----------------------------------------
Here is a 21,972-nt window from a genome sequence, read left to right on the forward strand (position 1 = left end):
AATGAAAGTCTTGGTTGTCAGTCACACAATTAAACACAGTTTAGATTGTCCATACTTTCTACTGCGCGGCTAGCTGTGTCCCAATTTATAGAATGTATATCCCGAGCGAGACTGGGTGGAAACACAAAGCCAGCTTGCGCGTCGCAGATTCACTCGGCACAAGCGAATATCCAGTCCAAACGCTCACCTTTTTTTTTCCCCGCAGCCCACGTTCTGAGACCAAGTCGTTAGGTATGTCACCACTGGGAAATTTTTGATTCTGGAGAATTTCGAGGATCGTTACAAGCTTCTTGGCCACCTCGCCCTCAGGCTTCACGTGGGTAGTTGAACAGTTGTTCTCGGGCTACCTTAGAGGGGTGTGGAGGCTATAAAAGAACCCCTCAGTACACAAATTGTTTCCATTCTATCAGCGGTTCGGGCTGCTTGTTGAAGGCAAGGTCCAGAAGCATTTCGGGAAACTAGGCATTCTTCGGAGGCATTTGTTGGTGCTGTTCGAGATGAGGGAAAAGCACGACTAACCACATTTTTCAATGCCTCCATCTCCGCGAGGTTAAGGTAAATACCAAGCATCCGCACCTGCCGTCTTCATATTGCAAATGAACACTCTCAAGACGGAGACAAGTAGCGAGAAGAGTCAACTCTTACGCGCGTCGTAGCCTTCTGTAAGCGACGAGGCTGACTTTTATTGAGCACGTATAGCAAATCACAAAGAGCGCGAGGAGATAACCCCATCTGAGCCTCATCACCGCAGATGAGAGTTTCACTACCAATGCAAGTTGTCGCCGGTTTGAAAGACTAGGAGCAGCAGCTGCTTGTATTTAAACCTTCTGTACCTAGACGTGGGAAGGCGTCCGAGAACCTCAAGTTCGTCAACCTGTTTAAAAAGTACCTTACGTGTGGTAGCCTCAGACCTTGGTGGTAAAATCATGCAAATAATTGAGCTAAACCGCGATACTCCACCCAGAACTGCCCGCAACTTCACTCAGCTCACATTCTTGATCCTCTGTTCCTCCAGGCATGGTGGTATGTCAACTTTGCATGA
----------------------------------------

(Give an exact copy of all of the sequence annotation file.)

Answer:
Here is a 21,972-nt window from a genome sequence, read left to right on the forward strand (position 1 = left end):
AATGAAAGTCTTGGTTGTCAGTCACACAATTAAACACAGTTTAGATTGTCCATACTTTCTACTGCGCGGCTAGCTGTGTCCCAATTTATAGAATGTATATCCCGAGCGAGACTGGGTGGAAACACAAAGCCAGCTTGCGCGTCGCAGATTCACTCGGCACAAGCGAATATCCAGTCCAAACGCTCACCTTTTTTTTTCCCCGCAGCCCACGTTCTGAGACCAAGTCGTTAGGTATGTCACCACTGGGAAATTTTTGATTCTGGAGAATTTCGAGGATCGTTACAAGCTTCTTGGCCACCTCGCCCTCAGGCTTCACGTGGGTAGTTGAACAGTTGTTCTCGGGCTACCTTAGAGGGGTGTGGAGGCTATAAAAGAACCCCTCAGTACACAAATTGTTTCCATTCTATCAGCGGTTCGGGCTGCTTGTTGAAGGCAAGGTCCAGAAGCATTTCGGGAAACTAGGCATTCTTCGGAGGCATTTGTTGGTGCTGTTCGAGATGAGGGAAAAGCACGACTAACCACATTTTTCAATGCCTCCATCTCCGCGAGGTTAAGGTAAATACCAAGCATCCGCACCTGCCGTCTTCATATTGCAAATGAACACTCTCAAGACGGAGACAAGTAGCGAGAAGAGTCAACTCTTACGCGCGTCGTAGCCTTCTGTAAGCGACGAGGCTGACTTTTATTGAGCACGTATAGCAAATCACAAAGAGCGCGAGGAGATAACCCCATCTGAGCCTCATCACCGCAGATGAGAGTTTCACTACCAATGCAAGTTGTCGCCGGTTTGAAAGACTAGGAGCAGCAGCTGCTTGTATTTAAACCTTCTGTACCTAGACGTGGGAAGGCGTCCGAGAACCTCAAGTTCGTCAACCTGTTTAAAAAGTACCTTACGTGTGGTAGCCTCAGACCTTGGTGGTAAAATCATGCAAATAATTGAGCTAAACCGCGATACTCCACCCAGAACTGCCCGCAACTTCACTCAGCTCACATTCTTGATCCTCTGTTCCTCCAGGCATGGTGGTATGTCAACTTTGCATGA